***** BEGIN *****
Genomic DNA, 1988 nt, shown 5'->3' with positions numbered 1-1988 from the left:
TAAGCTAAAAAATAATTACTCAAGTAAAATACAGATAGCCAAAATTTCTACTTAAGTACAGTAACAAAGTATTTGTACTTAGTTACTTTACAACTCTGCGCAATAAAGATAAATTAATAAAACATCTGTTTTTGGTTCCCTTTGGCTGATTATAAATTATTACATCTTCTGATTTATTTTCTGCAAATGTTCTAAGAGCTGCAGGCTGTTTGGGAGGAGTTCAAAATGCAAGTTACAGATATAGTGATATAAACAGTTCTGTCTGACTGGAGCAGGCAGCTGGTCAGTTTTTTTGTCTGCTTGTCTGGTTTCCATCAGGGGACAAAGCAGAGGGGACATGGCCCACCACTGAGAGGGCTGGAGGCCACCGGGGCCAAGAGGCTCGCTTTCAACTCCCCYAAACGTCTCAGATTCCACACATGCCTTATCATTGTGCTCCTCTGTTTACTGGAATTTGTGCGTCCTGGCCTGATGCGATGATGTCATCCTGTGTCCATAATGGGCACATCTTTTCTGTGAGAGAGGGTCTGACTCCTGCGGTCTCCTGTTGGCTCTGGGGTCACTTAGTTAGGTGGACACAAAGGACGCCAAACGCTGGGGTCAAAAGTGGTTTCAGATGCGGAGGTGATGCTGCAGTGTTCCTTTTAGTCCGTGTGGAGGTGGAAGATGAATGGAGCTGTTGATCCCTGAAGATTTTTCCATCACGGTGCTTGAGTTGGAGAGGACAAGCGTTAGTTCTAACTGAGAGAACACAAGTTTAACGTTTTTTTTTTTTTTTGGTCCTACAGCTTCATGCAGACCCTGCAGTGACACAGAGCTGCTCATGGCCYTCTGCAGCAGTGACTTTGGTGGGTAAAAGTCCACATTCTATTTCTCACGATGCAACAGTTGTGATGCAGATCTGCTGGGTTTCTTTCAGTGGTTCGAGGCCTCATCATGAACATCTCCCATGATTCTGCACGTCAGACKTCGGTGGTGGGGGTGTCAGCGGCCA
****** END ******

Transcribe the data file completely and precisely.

Genomic DNA, 1988 nt, shown 5'->3' with positions numbered 1-1988 from the left:
TAAGCTAAAAAATAATTACTCAAGTAAAATACAGATAGCCAAAATTTCTACTTAAGTACAGTAACAAAGTATTTGTACTTAGTTACTTTACAACTCTGCGCAATAAAGATAAATTAATAAAACATCTGTTTTTGGTTCCCTTTGGCTGATTATAAATTATTACATCTTCTGATTTATTTTCTGCAAATGTTCTAAGAGCTGCAGGCTGTTTGGGAGGAGTTCAAAATGCAAGTTACAGATATAGTGATATAAACAGTTCTGTCTGACTGGAGCAGGCAGCTGGTCAGTTTTTTTGTCTGCTTGTCTGGTTTCCATCAGGGGACAAAGCAGAGGGGACATGGCCCACCACTGAGAGGGCTGGAGGCCACCGGGGCCAAGAGGCTCGCTTTCAACTCCCCYAAACGTCTCAGATTCCACACATGCCTTATCATTGTGCTCCTCTGTTTACTGGAATTTGTGCGTCCTGGCCTGATGCGATGATGTCATCCTGTGTCCATAATGGGCACATCTTTTCTGTGAGAGAGGGTCTGACTCCTGCGGTCTCCTGTTGGCTCTGGGGTCACTTAGTTAGGTGGACACAAAGGACGCCAAACGCTGGGGTCAAAAGTGGTTTCAGATGCGGAGGTGATGCTGCAGTGTTCCTTTTAGTCCGTGTGGAGGTGGAAGATGAATGGAGCTGTTGATCCCTGAAGATTTTTCCATCACGGTGCTTGAGTTGGAGAGGACAAGCGTTAGTTCTAACTGAGAGAACACAAGTTTAACGTTTTTTTTTTTTTTTGGTCCTACAGCTTCATGCAGACCCTGCAGTGACACAGAGCTGCTCATGGCCYTCTGCAGCAGTGACTTTGGTGGGTAAAAGTCCACATTCTATTTCTCACGATGCAACAGTTGTGATGCAGATCTGCTGGGTTTCTTTCAGTGGTTCGAGGCCTCATCATGAACATCTCCCATGATTCTGCACGTCAGACKTCGGTGGTGGGGGTGTCAGCGGCCA